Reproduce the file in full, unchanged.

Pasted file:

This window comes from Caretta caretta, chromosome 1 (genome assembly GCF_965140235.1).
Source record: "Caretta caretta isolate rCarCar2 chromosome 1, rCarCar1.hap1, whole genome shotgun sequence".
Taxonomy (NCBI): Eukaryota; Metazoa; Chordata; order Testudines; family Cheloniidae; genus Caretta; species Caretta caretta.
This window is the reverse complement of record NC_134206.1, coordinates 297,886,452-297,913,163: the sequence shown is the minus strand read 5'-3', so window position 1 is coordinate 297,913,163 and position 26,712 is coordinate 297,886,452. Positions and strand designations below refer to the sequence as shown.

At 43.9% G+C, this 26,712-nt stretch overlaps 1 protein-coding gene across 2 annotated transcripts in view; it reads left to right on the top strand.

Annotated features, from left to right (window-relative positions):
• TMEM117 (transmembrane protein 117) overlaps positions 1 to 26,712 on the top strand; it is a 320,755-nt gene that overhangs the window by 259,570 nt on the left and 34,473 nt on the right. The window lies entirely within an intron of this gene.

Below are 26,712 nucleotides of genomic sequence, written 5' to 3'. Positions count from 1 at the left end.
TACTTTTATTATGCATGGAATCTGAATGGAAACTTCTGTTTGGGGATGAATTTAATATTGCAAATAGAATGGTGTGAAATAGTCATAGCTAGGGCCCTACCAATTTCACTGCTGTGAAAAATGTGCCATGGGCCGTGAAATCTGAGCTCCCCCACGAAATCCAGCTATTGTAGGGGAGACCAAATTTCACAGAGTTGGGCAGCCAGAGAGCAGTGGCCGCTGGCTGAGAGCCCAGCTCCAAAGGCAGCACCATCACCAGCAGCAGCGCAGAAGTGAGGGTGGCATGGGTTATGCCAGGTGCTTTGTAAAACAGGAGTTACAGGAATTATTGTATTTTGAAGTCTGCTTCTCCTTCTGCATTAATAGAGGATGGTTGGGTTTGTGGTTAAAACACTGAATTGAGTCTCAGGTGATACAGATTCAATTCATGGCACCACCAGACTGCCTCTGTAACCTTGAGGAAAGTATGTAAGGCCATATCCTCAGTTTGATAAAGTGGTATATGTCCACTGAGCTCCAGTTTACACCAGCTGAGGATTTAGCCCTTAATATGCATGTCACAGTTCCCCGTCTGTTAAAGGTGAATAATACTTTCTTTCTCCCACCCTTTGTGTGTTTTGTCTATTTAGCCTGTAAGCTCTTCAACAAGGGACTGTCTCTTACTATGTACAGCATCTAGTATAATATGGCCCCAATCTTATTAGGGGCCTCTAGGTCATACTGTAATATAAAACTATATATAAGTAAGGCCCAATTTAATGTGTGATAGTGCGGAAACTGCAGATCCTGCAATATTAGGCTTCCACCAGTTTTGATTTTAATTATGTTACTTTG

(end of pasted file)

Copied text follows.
This window comes from Caretta caretta, chromosome 1 (genome assembly GCF_965140235.1).
Source record: "Caretta caretta isolate rCarCar2 chromosome 1, rCarCar1.hap1, whole genome shotgun sequence".
Taxonomy (NCBI): Eukaryota; Metazoa; Chordata; order Testudines; family Cheloniidae; genus Caretta; species Caretta caretta.
This window is the reverse complement of record NC_134206.1, coordinates 297,886,452-297,913,163: the sequence shown is the minus strand read 5'-3', so window position 1 is coordinate 297,913,163 and position 26,712 is coordinate 297,886,452. Positions and strand designations below refer to the sequence as shown.

At 43.9% G+C, this 26,712-nt stretch overlaps 1 protein-coding gene across 2 annotated transcripts in view; it reads left to right on the top strand.

Annotated features, from left to right (window-relative positions):
• TMEM117 (transmembrane protein 117) overlaps positions 1 to 26,712 on the top strand; it is a 320,755-nt gene that overhangs the window by 259,570 nt on the left and 34,473 nt on the right. The window lies entirely within an intron of this gene.

Below are 26,712 nucleotides of genomic sequence, written 5' to 3'. Positions count from 1 at the left end.
TACTTTTATTATGCATGGAATCTGAATGGAAACTTCTGTTTGGGGATGAATTTAATATTGCAAATAGAATGGTGTGAAATAGTCATAGCTAGGGCCCTACCAATTTCACTGCTGTGAAAAATGTGCCATGGGCCGTGAAATCTGAGCTCCCCCACGAAATCCAGCTATTGTAGGGGAGACCAAATTTCACAGAGTTGGGCAGCCAGAGAGCAGTGGCCGCTGGCTGAGAGCCCAGCTCCAAAGGCAGCACCATCACCAGCAGCAGCGCAGAAGTGAGGGTGGCATGGGTTATGCCAGGTGCTTTGTAAAACAGGAGTTACAGGAATTATTGTATTTTGAAGTCTGCTTCTCCTTCTGCATTAATAGAGGATGGTTGGGTTTGTGGTTAAAACACTGAATTGAGTCTCAGGTGATACAGATTCAATTCATGGCACCACCAGACTGCCTCTGTAACCTTGAGGAAAGTATGTAAGGCCATATCCTCAGTTTGATAAAGTGGTATATGTCCACTGAGCTCCAGTTTACACCAGCTGAGGATTTAGCCCTTAATATGCATGTCACAGTTCCCCGTCTGTTAAAGGTGAATAATACTTTCTTTCTCCCACCCTTTGTGTGTTTTGTCTATTTAGCCTGTAAGCTCTTCAACAAGGGACTGTCTCTTACTATGTACAGCATCTAGTATAATATGGCCCCAATCTTATTAGGGGCCTCTAGGTCATACTGTAATATAAAACTATATATAAGTAAGGCCCAATTTAATGTGTGATAGTGCGGAAACTGCAGATCCTGCAATATTAGGCTTCCACCAGTTTTGATTTTAATTATGTTACTTTG